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Follow Sarah's lead and return Race for Life money
4:40pm Wednesday 14th August 2013 in News
SARAH Parker came over the finish line last at Race for Life in Southampton – and her parents could not be more proud.
For Sarah, who is confined to a wheelchair, painfully pushed herself around most of the route on one of the hottest days of the year.
Mum, Diane, who walked the course with her, said: “Sarah has always got to take on challenges that push her!
“And if she is raising money, she has to feel she is really doing something to earn it. Her dad and I are very proud of her. We always have been”.
It took Sarah, who suffers from cerebral palsy, over two hours to complete the 5k and her hands, which were blistered and scarred, are just beginning to feel normal again.
Despite finishing last, the volunteer charity worker from Millbrook is one of the fastest to return all her sponsorship money – and she is encouraging others to ensure they return theirs.
She said: “Everybody knows someone who has cancer and I am no exception.
Sarah tookpart for herdad, Colin Mathews, 59, from Lordshill, Southampton, who is a cancer survivor.
He was diagnosed with duodenal cancer several years ago.
Sarah said: “It was a nerve racking time.
He needed blood transfusions and very intensive treatment. He was so ill we thought we would lose him but the doctors saved him.
“His recovery took a long time, but he is doing well now. He has regular c h e ck-ups.
The cancer has gonebut he has some side effects he has to live with”.
Thirty-six-year-old Sarah lost two grandparents to cancer at a young age and she knows many families who have been affected.
“This is the second time I have taken part in Race for Life in a wheelchair and come over the finish line last. This time it was more difficult because of the heat. I normally use a power chair, so I had to get used to wheeling myself manually. It was tough.”
She has struck up a friendship with Oliver Northover, the event’s back marker.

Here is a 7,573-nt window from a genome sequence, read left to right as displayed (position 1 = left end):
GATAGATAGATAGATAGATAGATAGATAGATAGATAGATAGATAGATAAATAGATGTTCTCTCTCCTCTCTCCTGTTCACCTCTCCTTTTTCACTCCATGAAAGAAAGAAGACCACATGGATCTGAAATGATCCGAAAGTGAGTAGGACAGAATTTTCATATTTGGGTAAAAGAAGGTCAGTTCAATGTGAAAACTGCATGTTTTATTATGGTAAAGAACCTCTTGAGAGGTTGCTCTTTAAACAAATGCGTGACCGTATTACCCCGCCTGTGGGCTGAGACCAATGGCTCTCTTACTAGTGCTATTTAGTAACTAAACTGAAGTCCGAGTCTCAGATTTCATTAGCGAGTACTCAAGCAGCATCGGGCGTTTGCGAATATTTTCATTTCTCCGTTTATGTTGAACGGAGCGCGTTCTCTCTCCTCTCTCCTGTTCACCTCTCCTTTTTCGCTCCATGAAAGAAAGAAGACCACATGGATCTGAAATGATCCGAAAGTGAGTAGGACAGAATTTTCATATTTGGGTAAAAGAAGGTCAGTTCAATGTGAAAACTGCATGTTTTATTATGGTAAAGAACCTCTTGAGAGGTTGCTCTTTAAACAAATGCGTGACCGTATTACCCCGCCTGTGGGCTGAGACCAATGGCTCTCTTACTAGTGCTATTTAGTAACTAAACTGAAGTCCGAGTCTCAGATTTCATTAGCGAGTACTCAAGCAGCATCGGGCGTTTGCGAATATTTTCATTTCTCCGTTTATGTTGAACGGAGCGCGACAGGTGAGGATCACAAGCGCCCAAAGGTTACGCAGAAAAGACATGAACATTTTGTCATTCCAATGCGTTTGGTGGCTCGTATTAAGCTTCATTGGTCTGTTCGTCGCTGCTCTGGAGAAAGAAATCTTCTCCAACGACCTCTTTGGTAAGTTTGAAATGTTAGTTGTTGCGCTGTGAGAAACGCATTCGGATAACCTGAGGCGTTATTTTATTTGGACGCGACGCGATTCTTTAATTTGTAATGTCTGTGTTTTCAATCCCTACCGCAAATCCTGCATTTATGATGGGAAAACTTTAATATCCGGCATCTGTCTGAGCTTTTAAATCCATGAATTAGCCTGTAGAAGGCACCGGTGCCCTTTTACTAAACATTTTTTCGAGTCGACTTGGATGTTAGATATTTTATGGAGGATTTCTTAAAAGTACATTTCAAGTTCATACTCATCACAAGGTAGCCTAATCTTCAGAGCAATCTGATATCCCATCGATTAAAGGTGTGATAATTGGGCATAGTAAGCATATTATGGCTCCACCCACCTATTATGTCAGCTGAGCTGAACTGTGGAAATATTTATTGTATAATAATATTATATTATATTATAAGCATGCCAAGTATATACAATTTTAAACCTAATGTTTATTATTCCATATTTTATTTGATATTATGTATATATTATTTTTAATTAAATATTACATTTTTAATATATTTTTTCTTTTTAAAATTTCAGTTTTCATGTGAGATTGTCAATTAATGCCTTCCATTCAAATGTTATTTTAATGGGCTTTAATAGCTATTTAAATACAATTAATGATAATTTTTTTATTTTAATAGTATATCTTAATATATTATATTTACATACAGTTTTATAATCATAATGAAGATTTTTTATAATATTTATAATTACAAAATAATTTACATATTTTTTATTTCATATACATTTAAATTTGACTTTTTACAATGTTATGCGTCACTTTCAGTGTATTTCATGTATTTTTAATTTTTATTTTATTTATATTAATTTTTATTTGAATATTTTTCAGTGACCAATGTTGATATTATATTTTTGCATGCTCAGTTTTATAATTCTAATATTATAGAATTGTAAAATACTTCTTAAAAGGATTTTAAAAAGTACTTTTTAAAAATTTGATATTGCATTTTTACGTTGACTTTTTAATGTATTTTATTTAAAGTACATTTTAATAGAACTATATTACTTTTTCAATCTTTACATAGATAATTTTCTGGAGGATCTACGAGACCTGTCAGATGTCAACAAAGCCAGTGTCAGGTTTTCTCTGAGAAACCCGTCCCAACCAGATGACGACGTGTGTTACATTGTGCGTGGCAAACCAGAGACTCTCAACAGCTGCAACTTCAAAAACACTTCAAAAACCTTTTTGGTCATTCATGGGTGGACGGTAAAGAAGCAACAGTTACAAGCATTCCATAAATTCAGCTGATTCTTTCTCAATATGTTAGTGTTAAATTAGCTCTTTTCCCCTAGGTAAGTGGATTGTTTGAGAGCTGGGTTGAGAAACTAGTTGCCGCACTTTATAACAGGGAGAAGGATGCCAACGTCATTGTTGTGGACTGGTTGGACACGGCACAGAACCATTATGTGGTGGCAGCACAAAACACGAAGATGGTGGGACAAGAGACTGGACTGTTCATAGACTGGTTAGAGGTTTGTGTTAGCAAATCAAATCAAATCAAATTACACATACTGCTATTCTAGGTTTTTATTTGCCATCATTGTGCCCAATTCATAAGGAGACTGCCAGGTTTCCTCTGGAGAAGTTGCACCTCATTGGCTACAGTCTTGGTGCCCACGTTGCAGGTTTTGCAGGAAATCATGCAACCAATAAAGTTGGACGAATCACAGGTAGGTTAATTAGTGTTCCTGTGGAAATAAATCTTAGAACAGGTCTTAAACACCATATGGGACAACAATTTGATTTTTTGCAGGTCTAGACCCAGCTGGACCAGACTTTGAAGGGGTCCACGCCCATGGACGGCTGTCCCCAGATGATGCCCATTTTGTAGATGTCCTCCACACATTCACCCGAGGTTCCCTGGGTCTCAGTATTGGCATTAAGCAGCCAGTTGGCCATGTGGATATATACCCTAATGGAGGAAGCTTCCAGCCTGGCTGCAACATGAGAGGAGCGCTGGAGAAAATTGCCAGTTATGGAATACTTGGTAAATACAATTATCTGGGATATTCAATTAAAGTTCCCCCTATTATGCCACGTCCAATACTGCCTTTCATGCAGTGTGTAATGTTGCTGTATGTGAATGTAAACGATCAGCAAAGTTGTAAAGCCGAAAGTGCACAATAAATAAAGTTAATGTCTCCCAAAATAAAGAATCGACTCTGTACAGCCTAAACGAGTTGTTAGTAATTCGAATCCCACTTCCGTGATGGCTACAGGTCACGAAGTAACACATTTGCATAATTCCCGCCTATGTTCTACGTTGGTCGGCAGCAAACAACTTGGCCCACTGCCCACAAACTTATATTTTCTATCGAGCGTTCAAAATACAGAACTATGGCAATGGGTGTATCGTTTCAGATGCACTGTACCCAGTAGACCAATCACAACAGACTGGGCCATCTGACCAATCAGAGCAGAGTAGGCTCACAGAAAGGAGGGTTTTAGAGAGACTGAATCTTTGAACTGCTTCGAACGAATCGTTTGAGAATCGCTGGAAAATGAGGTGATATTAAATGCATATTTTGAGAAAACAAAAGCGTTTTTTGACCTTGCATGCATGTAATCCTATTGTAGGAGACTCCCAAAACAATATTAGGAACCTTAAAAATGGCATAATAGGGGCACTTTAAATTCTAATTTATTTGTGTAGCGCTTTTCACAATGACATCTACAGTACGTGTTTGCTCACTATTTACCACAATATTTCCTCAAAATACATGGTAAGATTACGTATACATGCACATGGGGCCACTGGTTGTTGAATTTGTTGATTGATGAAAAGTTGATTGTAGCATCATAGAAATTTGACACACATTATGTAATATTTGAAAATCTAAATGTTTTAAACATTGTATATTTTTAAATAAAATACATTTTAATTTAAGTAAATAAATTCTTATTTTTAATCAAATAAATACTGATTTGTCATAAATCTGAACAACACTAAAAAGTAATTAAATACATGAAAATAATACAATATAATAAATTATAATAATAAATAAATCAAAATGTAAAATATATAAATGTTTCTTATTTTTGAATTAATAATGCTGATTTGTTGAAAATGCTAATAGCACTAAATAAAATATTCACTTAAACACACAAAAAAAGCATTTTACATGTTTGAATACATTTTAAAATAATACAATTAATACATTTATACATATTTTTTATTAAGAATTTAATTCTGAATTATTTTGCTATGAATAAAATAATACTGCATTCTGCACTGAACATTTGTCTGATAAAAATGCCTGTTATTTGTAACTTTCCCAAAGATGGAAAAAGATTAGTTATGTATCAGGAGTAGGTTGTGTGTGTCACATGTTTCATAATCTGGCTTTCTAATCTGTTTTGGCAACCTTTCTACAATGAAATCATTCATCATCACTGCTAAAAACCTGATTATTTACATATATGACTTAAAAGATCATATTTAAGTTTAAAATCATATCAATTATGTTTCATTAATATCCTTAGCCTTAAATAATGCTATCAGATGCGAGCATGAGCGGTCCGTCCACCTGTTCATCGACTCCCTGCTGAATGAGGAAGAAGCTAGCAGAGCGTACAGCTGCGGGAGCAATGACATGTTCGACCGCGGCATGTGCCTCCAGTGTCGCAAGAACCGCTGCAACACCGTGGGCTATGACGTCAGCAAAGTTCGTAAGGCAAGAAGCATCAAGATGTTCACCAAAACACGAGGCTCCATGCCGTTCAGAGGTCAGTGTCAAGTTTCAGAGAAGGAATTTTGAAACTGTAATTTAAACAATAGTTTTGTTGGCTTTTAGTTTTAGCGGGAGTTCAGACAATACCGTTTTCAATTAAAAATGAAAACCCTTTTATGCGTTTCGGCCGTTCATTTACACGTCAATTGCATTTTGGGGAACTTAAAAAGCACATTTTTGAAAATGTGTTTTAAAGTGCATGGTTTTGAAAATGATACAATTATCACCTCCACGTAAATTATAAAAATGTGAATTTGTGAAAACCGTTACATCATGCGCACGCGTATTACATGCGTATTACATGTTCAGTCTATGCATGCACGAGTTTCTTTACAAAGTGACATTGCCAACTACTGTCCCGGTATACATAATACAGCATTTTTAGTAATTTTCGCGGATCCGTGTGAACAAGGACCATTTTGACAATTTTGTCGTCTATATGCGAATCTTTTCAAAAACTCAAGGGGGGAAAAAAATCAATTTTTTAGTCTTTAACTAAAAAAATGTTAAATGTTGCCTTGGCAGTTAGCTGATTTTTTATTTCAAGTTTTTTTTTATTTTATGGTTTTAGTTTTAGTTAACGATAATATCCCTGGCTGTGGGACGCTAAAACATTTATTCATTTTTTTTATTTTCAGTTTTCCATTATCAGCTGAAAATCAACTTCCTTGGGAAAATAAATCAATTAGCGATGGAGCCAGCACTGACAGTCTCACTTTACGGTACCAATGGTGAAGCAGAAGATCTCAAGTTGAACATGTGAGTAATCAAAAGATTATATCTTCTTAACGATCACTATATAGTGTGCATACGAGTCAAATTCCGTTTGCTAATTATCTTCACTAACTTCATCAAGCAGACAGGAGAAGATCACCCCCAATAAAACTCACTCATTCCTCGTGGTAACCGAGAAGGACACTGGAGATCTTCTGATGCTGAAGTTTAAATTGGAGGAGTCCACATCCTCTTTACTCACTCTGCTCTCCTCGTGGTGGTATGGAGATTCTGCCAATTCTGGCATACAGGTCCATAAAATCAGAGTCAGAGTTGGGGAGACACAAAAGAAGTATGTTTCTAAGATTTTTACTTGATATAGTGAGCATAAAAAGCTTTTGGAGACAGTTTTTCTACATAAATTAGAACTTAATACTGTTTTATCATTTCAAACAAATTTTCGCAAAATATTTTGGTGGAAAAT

Sarah, who had to start relying on a wheelchair permanently about two years ago, said: “Oli and I have chatted on the way round both times. I am not sure we will be meeting again, though, as I think twice may be enough!”
Sarah got some help from her mum and a friend, Romana Henry, who lost her dad to cancer. But she did most of it herself, including the last 200 yards to the finish line where she received huge applause.
Diane said: “This is just the latest of many challenges Sarah faced throughout her life.
“She has done, and achieved, so much. She always thinks of others first. She did 95 per cent of the 5k herself.
“She constantly had to be careful to keep the chair on level ground and the hills were particularly difficult. But she did it”.
Sarah said: “I told the people who sponsored me I would push as much as I could and I feel I did that”.
Now Rachel Northover, the event manager, is urging everyone who took part to follow Sarah’s lead to fund vital research into 200 types of cancer.
She said: “I am asking everyone to take one last step – by returning the money they’ve raised so it can go into vital research to help more men, women and children survive cancer.
“Many people don’t realise that their entry fee only covers the cost of staging the event. It’s the sponsorship money that really makes a difference.
“It can be paid in online, by phone or by cheque.”
Cancer Research UK’s Race for Life in partnership with Tesco is an inspiring women-only series of events which raises millions of pounds every year to help defeat cancer by funding life-saving research.
To enter or return sponsorship visit raceforlife.org or call 0845 600 6050.
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